Experts: Collapse of original balance biggest challenge to Middle East security

China Military Online
Yao Jianing

By Tang Qi and Li Wenji

The Middle East issue has long been widely regarded as the trickiest international dispute involving many countries’ interests around the world. As China’s ties with Middle Eastern countries are growing over recent years, the 8th Beijing Xiangshan Forum this year put Middle East security on the agenda for the first time.

A seminar was held on the afternoon of October 25, during which military officials, experts and scholars from Saudi Arabia, Turkey, Israel, Tunisia, Malaysia, Hungary and Russia, along with Chinese representatives, held discussions on the topic of “Ways and Means of Addressing the Security Issues in the Middle East”, according to reporters.

We should know the current situation before talking about the way out. Li Shaoxian, director of the China-Arab Research Institute at Ningxia University, believes the situation in the Middle East is very serious. The war in Syria has been going on for more than seven years. And with the United States withdrawing from the Iranian nuclear deal, tensions in the Middle East will likely rise in the future. Moreover, issues of international terrorism in the Middle East are not completely gone.

“Personally, I believe that the biggest security challenge in the Middle East is the collapse of the original regional balance and order, to which the international community should focus its attention.” Li went on to explain that the biggest problem facing the Middle East is the collapse of order and the need to restructure or rebuild the order. The current chaotic situation prevailing in the Middle East is perhaps the worst in a century, Li added.

How will the situation in the Middle East evolve in the future? According to Senior Colonel Chen Jianmin, deputy director of the War Studies College at the Academy of Military Sciences of the Chinese PLA, in the new era of great power competition, the structure of the Middle East is undergoing profound changes, one of which is the clearer trend toward multipolarity, putting the region’s various ethnic groups as the leading actor.

Senior Colonel Chen said there are four major power centers in the Middle East: Israel is still a major pole; Turkey is becoming one of force centers; Saudi Arabia has replaced Egypt as the Arab world leader; Iran, which was offered an opportunity to develop and grow stronger by the two wars launched by the US in the Middle East.

Chen also believes that the political process in the Middle East will be accompanied by social unrest and conflict.

Chen said that political modernization was one of the main demands of the people during the recent upheavals, but that traditional Islamic culture, which remains deeply rooted in society, and the political ecology of the dichotomy between the state and society have made it difficult to avoid the obstacles of Islam. In the gap between the old and new order, the transition of social politics may lead to both the birth of democracy and the prevalence of populism.

Therefore, in the face of the complex situation in the region, many participants in the seminar mentioned the importance of the role of major powers in the Middle East issue.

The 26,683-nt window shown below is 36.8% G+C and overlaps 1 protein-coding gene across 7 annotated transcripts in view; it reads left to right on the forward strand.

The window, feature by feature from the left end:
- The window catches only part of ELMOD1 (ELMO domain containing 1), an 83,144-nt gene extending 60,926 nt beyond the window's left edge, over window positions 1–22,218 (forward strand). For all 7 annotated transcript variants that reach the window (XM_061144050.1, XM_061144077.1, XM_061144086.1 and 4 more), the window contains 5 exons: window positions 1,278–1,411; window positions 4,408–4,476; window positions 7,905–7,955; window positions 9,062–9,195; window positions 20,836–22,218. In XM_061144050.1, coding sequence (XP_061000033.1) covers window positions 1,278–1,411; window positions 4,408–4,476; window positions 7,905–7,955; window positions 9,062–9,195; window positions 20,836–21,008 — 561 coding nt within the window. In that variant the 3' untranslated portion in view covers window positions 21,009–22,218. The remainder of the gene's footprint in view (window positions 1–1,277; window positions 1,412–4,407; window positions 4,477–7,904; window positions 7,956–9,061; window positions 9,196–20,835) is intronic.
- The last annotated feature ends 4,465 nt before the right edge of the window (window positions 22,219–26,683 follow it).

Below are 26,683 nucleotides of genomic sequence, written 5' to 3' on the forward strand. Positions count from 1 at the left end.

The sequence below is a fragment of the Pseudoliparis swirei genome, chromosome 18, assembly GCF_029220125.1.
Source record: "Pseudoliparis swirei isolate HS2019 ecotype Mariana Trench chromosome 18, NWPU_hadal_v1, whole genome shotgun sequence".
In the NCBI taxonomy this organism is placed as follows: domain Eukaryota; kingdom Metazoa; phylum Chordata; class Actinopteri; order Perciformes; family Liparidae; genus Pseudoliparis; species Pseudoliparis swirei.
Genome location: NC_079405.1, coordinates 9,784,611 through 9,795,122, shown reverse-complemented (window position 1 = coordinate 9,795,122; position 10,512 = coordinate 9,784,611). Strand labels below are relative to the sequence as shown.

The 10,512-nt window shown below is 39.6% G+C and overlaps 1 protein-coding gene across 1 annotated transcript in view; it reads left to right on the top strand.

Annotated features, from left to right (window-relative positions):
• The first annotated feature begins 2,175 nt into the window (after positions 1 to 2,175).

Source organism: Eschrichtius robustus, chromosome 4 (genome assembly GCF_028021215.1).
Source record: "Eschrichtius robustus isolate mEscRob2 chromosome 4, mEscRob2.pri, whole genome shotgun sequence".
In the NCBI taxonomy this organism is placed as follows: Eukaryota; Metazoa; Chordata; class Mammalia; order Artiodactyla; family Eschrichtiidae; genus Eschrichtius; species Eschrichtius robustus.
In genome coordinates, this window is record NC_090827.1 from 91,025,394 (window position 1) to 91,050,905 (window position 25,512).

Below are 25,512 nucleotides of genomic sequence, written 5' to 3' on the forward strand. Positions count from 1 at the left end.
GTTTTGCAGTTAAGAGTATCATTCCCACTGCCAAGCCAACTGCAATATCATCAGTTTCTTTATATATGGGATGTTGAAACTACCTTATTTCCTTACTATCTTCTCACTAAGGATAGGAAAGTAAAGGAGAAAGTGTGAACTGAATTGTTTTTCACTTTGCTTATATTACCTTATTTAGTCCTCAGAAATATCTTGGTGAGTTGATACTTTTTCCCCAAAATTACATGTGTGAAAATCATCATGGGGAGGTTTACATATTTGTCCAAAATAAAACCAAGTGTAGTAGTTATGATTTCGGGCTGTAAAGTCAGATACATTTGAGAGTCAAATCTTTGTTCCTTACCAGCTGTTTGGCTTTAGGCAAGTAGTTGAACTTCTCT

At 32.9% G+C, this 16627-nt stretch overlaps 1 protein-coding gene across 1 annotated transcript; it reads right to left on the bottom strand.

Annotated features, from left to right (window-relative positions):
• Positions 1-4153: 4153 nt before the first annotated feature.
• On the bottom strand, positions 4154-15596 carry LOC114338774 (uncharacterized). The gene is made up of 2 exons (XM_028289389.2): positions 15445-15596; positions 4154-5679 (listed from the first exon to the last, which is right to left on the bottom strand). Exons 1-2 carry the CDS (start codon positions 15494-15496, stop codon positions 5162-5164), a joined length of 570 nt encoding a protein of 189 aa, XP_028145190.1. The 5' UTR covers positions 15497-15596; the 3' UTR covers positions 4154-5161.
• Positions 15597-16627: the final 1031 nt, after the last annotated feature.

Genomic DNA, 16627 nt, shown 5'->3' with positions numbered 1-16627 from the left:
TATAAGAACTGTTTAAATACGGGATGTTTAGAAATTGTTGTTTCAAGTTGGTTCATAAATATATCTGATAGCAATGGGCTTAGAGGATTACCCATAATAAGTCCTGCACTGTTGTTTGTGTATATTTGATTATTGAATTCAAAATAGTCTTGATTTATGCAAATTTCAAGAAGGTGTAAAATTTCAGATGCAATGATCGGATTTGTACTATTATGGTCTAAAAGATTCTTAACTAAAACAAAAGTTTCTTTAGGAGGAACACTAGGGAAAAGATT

Speaking at the seminar, Yin Gang, researcher at the Institute of West-Asian and African Studies of Chinese Academy of Social Sciences (CASS), said that the degree and posture of major powers’ involvement in the Middle East have affected the development of the region for more than a century, especially in the security field. While the involvement of major powers is linked to their national interests, they also have found mutual interests in the Middle East, thus forming a basis for cooperation among major powers.

“The security situation in the Middle East has entered an unprecedented new phase with the expansion of the (extremist group) Islamic State (IS) in northern Iraq and Syria. The defining feature of this new phase is that almost all states, all militaries and political entities in the region are facing a common enemy - IS.” Yin Gang pointed out that because the Islamic State is the public enemy of human society, all of the region’s armed forces have become involved in the international campaign against IS. The international war on terrorism is drawing to a close, but the lessons are precious.

“All countries have their own interests and competition is inevitable, but competition must have limits. Over-ambitions and over-reaction will lead to the deterioration of the conflict and the emergence of new conflicts.” Yin Gang believed that major powers still show some restraint on the whole in the Middle East.

According to Li Shaoxian, there is an urgent need for the international community to work together to restructure and rebalance the Middle East. He believed that the current war in Syria, which has been going on for more than seven years, is now drawing to a close and should be over - and that there are also a number of conditions that will push the war to its conclusion.

Disclaimer: The authors are Tang Qi and Li Wenji. The article is edited and translated from Chinese into English by China Military Online. The information, ideas or opinions appearing in this article are those of the author and do not reflect the views of does not assume any responsibility or liability for the same. If the article carries photographs or images, we do not vouch for their authenticity.


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